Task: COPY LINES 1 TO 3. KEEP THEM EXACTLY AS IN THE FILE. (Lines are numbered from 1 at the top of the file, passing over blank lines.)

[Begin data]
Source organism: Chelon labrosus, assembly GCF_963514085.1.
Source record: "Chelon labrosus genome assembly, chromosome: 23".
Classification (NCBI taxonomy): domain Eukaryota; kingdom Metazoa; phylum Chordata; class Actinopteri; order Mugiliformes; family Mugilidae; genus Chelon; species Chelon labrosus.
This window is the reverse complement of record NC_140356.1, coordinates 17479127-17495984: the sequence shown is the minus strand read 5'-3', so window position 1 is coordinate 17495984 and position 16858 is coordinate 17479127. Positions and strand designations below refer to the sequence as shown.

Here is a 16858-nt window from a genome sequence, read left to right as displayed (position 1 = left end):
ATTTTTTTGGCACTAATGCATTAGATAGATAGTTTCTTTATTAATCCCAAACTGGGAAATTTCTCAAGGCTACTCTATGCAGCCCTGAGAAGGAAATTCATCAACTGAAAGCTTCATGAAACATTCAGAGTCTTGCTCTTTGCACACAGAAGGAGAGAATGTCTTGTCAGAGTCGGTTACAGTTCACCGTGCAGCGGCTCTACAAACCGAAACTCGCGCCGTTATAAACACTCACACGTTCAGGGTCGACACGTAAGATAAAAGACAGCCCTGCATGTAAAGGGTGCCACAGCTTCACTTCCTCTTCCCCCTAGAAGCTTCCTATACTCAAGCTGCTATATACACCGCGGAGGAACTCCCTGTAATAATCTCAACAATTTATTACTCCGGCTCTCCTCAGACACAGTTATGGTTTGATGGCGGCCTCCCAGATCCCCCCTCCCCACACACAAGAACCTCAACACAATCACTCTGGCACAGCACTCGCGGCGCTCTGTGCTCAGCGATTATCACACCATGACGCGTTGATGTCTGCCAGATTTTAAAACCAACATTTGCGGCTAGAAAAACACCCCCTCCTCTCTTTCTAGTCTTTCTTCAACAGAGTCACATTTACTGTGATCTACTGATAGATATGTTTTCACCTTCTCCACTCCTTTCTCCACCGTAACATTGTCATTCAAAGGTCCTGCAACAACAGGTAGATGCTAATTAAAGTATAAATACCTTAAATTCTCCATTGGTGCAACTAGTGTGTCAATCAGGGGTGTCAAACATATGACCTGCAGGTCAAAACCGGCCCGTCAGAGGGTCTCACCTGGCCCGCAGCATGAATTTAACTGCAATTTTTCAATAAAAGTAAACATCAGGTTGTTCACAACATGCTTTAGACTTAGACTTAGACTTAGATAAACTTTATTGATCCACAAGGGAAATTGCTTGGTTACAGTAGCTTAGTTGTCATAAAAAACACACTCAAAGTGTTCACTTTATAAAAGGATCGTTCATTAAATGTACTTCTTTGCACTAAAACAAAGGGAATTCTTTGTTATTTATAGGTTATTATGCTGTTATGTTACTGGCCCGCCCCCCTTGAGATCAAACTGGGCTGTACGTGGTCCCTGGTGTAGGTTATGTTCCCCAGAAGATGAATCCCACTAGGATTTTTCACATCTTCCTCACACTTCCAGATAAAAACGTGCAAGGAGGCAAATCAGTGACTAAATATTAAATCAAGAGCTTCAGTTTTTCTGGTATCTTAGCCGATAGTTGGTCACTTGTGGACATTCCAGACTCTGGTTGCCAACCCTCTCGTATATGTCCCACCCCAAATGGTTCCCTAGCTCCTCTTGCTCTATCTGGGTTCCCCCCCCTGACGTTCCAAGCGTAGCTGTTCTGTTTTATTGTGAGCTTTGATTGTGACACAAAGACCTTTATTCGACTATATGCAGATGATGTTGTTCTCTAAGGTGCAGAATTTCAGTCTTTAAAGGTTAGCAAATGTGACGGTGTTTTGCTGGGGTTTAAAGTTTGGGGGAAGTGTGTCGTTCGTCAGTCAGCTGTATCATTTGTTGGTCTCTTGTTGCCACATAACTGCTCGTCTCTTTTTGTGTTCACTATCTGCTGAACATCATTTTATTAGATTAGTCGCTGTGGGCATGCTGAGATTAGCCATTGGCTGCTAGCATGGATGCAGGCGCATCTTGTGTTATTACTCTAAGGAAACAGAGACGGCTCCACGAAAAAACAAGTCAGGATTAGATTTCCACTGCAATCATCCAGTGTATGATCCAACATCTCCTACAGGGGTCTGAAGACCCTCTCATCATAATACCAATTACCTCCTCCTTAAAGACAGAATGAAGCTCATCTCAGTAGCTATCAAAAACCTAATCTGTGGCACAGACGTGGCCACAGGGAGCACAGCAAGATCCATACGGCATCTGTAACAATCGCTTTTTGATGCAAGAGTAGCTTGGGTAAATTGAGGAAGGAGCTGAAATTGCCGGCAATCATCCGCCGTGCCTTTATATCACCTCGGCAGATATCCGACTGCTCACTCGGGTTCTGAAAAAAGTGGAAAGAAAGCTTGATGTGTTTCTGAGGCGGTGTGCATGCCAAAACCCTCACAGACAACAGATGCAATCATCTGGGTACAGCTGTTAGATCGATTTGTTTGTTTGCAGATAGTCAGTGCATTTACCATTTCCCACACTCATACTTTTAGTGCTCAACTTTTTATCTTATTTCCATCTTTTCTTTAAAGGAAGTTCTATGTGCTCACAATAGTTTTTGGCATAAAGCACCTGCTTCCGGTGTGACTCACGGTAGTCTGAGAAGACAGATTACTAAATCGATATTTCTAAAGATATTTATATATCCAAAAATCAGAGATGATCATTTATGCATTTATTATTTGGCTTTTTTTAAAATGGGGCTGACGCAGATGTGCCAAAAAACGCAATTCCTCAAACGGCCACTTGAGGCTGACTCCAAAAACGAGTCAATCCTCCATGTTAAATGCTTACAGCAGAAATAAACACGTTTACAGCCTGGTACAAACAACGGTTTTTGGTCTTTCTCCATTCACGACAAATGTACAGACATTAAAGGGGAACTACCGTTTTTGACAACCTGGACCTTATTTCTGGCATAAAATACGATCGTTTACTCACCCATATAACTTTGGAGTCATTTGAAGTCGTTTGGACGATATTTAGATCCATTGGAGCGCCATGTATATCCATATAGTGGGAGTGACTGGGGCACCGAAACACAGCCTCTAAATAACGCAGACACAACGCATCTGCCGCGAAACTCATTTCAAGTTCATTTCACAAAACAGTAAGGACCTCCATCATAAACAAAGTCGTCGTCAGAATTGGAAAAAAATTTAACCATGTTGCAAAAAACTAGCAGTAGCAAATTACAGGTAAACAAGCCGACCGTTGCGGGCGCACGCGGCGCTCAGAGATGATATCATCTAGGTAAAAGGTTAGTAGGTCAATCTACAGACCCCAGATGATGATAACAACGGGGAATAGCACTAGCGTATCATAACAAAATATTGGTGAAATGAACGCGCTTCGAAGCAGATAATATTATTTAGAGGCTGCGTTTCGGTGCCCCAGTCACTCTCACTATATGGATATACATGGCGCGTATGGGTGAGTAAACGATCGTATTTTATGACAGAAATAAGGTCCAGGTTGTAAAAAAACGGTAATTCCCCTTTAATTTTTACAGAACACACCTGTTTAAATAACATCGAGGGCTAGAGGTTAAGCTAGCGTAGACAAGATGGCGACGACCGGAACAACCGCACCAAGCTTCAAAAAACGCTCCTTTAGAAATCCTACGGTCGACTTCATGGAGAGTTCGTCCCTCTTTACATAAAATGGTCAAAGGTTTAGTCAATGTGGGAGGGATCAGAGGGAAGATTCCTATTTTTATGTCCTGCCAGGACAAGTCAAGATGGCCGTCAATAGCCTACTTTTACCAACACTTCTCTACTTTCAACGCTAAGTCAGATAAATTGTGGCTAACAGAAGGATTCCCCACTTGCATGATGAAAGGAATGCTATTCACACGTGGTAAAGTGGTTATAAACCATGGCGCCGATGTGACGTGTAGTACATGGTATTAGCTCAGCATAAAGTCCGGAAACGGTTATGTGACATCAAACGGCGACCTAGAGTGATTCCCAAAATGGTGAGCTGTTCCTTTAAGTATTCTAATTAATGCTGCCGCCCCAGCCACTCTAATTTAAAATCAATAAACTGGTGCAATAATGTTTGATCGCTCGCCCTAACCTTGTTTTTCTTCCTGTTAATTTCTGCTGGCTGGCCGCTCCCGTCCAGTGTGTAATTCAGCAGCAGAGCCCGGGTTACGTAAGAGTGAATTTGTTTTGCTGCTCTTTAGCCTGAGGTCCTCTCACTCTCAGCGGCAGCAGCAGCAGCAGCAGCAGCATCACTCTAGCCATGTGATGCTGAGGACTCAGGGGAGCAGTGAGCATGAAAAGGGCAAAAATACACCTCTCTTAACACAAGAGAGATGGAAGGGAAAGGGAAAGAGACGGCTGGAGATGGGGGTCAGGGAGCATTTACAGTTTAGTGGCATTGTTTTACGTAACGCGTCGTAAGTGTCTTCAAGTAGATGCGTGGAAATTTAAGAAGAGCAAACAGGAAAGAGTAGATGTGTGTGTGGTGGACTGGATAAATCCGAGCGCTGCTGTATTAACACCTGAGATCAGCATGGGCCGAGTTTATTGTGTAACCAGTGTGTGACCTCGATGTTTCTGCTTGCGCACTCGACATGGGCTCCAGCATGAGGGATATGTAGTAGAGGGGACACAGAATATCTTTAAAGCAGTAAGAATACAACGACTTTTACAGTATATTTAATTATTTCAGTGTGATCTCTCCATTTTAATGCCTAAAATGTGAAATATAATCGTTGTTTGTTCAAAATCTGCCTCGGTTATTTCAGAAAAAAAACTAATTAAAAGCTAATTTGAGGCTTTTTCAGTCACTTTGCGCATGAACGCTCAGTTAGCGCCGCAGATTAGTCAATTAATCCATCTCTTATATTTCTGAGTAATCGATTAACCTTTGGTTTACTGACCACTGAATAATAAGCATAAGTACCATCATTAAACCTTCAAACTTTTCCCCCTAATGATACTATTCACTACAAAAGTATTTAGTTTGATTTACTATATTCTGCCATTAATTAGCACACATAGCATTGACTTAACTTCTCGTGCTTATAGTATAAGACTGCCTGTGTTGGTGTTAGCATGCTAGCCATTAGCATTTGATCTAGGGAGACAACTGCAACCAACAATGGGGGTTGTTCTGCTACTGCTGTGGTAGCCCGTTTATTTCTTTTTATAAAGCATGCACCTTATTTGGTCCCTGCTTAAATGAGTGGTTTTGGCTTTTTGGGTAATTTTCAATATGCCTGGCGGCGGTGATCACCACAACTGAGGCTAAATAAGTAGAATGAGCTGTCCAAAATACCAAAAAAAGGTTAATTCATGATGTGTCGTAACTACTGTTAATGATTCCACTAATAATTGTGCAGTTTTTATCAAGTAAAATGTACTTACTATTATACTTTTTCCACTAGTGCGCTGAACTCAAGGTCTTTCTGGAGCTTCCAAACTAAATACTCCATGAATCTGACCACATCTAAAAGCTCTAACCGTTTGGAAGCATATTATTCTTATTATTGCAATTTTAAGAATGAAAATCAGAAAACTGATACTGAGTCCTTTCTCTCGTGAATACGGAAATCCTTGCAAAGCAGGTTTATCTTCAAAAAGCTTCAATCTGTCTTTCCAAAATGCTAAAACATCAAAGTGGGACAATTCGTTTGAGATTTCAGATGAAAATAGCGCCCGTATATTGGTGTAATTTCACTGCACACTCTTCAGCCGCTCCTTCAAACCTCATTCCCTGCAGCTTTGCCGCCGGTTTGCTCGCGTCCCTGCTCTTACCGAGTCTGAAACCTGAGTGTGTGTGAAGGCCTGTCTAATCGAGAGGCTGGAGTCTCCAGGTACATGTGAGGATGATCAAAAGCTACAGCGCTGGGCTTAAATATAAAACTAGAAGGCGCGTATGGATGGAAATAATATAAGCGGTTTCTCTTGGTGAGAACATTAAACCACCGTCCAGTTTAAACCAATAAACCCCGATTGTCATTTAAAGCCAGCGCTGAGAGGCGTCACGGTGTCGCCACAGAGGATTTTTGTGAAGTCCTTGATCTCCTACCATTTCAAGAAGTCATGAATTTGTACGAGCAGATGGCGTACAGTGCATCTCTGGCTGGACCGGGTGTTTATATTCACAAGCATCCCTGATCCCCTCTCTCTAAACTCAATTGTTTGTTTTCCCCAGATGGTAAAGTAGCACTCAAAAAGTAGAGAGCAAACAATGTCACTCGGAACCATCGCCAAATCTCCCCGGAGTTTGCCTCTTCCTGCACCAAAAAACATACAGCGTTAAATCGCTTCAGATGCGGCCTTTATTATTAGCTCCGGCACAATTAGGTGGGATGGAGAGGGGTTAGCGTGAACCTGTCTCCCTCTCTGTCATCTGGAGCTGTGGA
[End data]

Source organism: Chelon labrosus, assembly GCF_963514085.1.
Source record: "Chelon labrosus genome assembly, chromosome: 23".
Classification (NCBI taxonomy): domain Eukaryota; kingdom Metazoa; phylum Chordata; class Actinopteri; order Mugiliformes; family Mugilidae; genus Chelon; species Chelon labrosus.